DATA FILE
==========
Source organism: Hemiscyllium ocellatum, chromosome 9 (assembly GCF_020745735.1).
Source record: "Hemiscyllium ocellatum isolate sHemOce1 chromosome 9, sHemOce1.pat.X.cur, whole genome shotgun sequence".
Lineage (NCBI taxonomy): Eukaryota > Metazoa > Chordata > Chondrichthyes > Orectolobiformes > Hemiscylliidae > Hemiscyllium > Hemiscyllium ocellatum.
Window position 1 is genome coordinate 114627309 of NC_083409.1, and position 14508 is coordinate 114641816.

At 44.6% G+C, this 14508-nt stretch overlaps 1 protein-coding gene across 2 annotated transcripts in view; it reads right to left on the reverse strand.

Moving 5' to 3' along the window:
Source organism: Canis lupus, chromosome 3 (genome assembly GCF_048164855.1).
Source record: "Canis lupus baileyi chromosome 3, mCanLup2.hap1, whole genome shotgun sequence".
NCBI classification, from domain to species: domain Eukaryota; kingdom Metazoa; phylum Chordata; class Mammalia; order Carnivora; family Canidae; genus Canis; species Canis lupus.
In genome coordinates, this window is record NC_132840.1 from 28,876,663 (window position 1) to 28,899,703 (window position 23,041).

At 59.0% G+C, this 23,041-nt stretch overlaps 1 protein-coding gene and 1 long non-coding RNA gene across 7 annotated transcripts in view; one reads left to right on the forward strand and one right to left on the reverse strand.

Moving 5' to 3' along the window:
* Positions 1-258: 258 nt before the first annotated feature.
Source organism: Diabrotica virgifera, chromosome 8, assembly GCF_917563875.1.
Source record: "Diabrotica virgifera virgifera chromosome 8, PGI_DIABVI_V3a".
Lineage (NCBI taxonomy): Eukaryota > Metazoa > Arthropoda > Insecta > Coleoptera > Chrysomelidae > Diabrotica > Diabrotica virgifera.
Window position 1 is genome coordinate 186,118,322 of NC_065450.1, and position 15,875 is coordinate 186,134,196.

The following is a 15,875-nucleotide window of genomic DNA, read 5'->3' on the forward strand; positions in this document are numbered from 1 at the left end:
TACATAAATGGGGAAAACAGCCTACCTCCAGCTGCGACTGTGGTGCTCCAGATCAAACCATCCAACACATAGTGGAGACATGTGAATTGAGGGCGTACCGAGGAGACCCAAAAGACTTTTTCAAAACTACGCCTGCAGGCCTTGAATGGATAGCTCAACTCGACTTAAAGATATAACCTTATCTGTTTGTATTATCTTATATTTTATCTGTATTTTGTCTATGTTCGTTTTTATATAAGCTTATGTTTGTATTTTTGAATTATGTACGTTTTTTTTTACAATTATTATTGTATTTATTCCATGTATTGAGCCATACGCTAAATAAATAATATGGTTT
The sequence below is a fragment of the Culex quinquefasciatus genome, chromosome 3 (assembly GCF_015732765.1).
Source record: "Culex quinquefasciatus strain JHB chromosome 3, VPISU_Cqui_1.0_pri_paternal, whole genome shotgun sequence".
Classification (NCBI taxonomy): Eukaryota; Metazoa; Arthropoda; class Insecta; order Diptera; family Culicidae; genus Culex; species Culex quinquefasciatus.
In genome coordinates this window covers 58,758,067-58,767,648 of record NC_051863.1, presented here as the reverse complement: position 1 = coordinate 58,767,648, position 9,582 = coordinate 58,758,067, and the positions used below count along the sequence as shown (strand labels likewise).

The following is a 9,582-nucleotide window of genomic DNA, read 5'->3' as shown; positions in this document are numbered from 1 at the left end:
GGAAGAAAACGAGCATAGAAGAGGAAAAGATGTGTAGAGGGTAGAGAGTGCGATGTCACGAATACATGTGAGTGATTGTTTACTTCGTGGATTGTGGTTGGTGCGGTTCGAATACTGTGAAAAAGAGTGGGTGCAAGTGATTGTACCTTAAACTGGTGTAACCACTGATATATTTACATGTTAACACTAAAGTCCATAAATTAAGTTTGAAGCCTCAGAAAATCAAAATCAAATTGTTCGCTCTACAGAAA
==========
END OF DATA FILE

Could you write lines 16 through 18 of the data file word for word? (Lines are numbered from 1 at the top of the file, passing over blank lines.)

Lineage (NCBI taxonomy): Eukaryota > Metazoa > Arthropoda > Insecta > Coleoptera > Chrysomelidae > Diabrotica > Diabrotica virgifera.
Window position 1 is genome coordinate 186,118,322 of NC_065450.1, and position 15,875 is coordinate 186,134,196.

The following is a 15,875-nucleotide window of genomic DNA, read 5'->3' on the forward strand; positions in this document are numbered from 1 at the left end: